Executive secretary Gordon Thomas
Collegiality as an organizing principle across the teaching profession in Alberta is at risk, executive secretary Gordon Thomas warned delegates gathered at the Annual Representative Assembly in Calgary on the May long weekend.
Alberta schools have historically been very collegial places and continue to be so, but there are signs of that collegiality eroding.
“Increasingly, our members are reporting concerns with superintendents and some central office teachers,” Thomas said. “The bottom line is this: school systems are becoming less collegial places.”
Thomas said the problem is that some central office teachers see themselves as management, whose role is to direct teachers, thus rejecting the notion of a teaching profession.
“These individuals view teachers as employees ready for direction by management, not self-actualized professional teachers ready to act,” Thomas said.
He suggested that the problem can be traced to the College of Alberta School Superintendents (CASS), which doesn’t believe that its members — superintendents and central office teachers who have opted out of active membership in the Alberta Teachers’ Association — are members of the teaching profession.
“They are members of their own profession of system leaders. They reject membership in the teaching profession because they are management, not colleagues,” he said.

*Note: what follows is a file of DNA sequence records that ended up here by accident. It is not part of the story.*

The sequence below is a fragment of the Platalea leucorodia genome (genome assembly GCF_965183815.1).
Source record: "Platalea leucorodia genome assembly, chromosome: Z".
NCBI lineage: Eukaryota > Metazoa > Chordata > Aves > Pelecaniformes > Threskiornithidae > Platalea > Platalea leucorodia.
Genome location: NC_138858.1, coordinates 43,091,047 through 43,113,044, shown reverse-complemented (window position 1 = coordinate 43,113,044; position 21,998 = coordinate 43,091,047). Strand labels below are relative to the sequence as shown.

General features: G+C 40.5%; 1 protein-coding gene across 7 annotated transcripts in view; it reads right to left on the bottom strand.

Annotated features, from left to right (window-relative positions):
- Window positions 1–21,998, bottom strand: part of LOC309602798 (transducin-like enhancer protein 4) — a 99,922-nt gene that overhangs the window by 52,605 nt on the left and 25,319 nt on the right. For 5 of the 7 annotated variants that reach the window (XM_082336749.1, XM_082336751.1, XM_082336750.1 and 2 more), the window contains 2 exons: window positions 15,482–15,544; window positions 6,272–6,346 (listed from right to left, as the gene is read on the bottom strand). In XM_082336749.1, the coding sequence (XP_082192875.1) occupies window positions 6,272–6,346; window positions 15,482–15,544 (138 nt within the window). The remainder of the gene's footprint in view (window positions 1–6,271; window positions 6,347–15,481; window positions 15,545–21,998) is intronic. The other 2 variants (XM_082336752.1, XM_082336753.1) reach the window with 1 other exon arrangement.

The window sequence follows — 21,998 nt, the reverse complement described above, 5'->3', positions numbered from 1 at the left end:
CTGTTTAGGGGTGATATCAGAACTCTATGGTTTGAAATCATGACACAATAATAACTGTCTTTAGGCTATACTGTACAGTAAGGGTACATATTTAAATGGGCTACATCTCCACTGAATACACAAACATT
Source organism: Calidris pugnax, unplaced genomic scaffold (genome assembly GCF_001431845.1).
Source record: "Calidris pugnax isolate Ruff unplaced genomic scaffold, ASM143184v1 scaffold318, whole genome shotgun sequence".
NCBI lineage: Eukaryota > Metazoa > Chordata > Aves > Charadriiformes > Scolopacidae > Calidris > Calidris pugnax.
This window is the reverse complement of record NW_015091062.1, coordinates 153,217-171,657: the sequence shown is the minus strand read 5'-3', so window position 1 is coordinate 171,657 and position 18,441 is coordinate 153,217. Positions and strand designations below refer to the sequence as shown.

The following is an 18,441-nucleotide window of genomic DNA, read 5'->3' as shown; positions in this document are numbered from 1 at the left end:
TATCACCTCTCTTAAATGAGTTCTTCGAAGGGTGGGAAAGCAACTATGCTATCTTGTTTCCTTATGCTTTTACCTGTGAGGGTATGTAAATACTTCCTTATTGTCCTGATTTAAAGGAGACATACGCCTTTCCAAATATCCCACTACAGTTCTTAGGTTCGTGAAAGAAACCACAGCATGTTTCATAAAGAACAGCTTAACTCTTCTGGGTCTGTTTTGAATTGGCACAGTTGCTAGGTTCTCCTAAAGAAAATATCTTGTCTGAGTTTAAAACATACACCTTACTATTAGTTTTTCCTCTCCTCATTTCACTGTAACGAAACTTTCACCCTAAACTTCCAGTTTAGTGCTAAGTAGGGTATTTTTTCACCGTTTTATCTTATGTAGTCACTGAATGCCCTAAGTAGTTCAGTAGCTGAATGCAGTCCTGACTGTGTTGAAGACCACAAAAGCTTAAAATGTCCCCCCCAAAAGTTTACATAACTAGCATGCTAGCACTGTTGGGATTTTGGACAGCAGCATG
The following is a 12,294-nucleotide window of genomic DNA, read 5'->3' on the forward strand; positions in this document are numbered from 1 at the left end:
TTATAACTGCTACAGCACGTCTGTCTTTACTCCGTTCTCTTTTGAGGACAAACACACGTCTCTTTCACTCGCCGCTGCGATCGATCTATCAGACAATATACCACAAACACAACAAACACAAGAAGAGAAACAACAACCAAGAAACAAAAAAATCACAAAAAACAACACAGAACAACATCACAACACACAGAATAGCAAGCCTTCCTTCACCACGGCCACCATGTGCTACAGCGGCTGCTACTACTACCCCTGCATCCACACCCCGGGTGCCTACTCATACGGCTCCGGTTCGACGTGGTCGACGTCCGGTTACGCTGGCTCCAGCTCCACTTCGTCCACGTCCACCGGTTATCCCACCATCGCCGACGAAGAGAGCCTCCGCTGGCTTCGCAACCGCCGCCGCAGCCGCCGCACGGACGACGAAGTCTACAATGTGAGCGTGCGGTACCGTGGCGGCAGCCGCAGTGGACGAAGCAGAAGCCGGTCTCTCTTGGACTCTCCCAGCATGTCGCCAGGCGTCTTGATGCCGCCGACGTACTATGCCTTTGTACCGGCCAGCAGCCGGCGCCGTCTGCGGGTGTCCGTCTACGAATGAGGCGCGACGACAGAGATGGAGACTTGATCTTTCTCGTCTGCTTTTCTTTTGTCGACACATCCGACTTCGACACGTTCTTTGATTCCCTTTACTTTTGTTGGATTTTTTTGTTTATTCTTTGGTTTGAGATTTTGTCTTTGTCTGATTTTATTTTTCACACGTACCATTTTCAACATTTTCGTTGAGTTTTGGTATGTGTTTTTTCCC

These individuals reject the notion that they should be subject to teachers’ Code of Professional Conduct and find “unfathomable” the concept of teacher employees setting and enforcing professional conduct and practice standards that would apply to “the bosses.”
“It’s the employees directing management, and that’s just not in the cards,” Thomas said.
Finally, he said, these system leaders reject the Association’s role of governing the profession, as set out in the Teaching Profession Act.
For its part, the teaching profession has a more positive view of its central office counterparts.
“We view superintendents and other senior central office teachers as absolutely vital members of the profession, who have important leadership roles in the profession, roles that should be embraced, but this is very difficult when the CASS view is that we are not members of the same profession. This is a problem,” Thomas said.
How teachers are governed has an impact on the classroom, said Thomas, citing Finland as an example of a jurisdiction where teachers are highly regarded and the profession is united. The result is a culture in which everyone collaborates in an “intensely collegial” manner to support teachers in meeting students’ learning needs. The overall focus is on student achievement.
“So colleagues, if you are wondering why you are seeing more top-down initiatives from your superintendent or some senior central office staff members, the answer is clear. Many superintendents characterize their job or their leadership as directing teachers, not creating opportunities for collegial decision making or providing support to teachers,” Thomas said.
The problem with this management approach is that it leads to a union response, and rather than using the professional umbrella of collegiality to work together, everything becomes contentious, from management rights to teachers’ roles, who will do which work and when, Thomas said.
“A significant reason for the success of the Alberta education system is our collegial relationships, but these are being eroded significantly in ways that compromise the integrity of the profession and the security of the system,” he said.
“Frankly, it is not acceptable and we will be having further discussions, including with government. How teachers are governed makes a very real difference.” ❚